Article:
17 years old, Pietro Puccio, a friend of mine from Palermo, Sicily,
told me about an enigmatic palm named Medemia, which was originally
distributed throughout Egypt, getting close to the Mediterranean
coast. Seeds of Medemia had been found in Egyptian tombs, among
offering gifts, almost as frequently as those of the date palm.
This legendary plant would have doubtlessly done well in Sicily
but disappeared from Egypt between the 6th and the 7th century.
In the XX century, isolated trees were reported by Boulos in 1968
and by Issawy in 1964, but the Medemia track was soon lost again.
Nowadays my friend Pietro is growing small Medemia seedlings in
his Sicilian garden, as the palm has recently (in late 1995) been
rediscovered in Northern Sudan by two European nurserymen, Martin
Gibbons and Tobias Spanner. The next step, which would need an international
cooperation plan, would be to reintroduce Medemia seedlings in Egypt,
where it may be extinct.
Not all cases are so lucky: a feather palm from Juan
Fernandez Island (Chile) is threatened by introduced domestic animals
that eat its seedlings. Seeds have been collected and distributed
on several occasions, but Juania australis has won the name of "The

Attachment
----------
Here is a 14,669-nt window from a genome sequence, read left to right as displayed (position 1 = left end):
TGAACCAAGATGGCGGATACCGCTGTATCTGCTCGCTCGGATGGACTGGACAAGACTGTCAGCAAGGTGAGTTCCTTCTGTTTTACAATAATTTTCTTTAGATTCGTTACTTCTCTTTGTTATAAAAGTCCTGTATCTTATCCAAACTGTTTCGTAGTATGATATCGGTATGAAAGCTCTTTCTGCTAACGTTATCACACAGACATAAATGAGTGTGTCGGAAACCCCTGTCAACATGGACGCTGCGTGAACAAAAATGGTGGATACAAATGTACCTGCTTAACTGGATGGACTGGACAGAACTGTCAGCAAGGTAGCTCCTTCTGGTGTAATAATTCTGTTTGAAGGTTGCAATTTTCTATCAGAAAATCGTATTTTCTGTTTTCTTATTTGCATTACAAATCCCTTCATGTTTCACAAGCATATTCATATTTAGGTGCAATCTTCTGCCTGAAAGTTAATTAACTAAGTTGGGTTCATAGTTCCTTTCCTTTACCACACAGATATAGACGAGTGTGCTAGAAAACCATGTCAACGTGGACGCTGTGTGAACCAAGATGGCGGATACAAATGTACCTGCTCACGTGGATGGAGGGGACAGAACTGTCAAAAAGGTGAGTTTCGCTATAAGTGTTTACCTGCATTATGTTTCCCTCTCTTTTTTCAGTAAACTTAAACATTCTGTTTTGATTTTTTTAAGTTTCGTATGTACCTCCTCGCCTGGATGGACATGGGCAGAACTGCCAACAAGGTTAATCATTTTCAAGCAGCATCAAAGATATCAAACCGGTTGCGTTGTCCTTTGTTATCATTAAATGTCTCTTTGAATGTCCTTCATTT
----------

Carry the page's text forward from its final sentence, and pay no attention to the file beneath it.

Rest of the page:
Un-growable Palm." Only one mature specimen survives away from
its island (in Santiago de Chile), because the cultural needs of
the palm seem to be quite peculiar. A few small plants survive here
and there in warm temperate climates. However, I think that the
island of Madeira (Portugal) would perfectly match the climatic
requirements of Juania.
As Juania and Paschalococos show, the conservation
status is critical on most islands. These environments are in most
cases more fragile than their mainland counterparts. Life forms
from continental areas are usually more competitive and less specialized
than the island dwellers; islands host evolutionary deliriums, exceedingly
curious species which would make no sense on the mainland. Islander
palms reflect this trend and "absurd" freaks are found
amongst them; weirdness seems to be the rule: Bottle palms from
the Mascarenes (Hyophorbe), the Caribbean belly palms (Gastrococos,
Pseudophoenix, Colpothrinax and some Coccothrinax spp.), the triangle
palm from Southern Madagascar (Dypsis decaryi), and the overwhelmingly
interesting double coconut of the Seychelles (Lodoicea), which produces
the biggest and heaviest (up to 18 kg) seeds of the plant kingdom.
The major threat on islands, after habitat destruction, are the
free-roaming introduced domestic animals. Pigs, goats, chickens,
and cattle have been selected by man to forage on whatever is edible
and they will never be finicky about a good palm leaf.
One of the many dramatic examples comes from the Caribbean.
The wild stands of the tall Thatch Palm Coccothrinax barbadensis
in Antigua (Lesser Antilles) have been destroyed by cattle, which
ate the leaves of most seedlings and saplings. The only reproducing
population on that island is found in the old cemetery of the island
and the adjoining garden of the small cathedral. These two plots
were the only sacred territories of the island and therefore prohibited
to cattle. In this case a small and inexpensive fence would be enough
to shelter a wider area and allow the population to expand.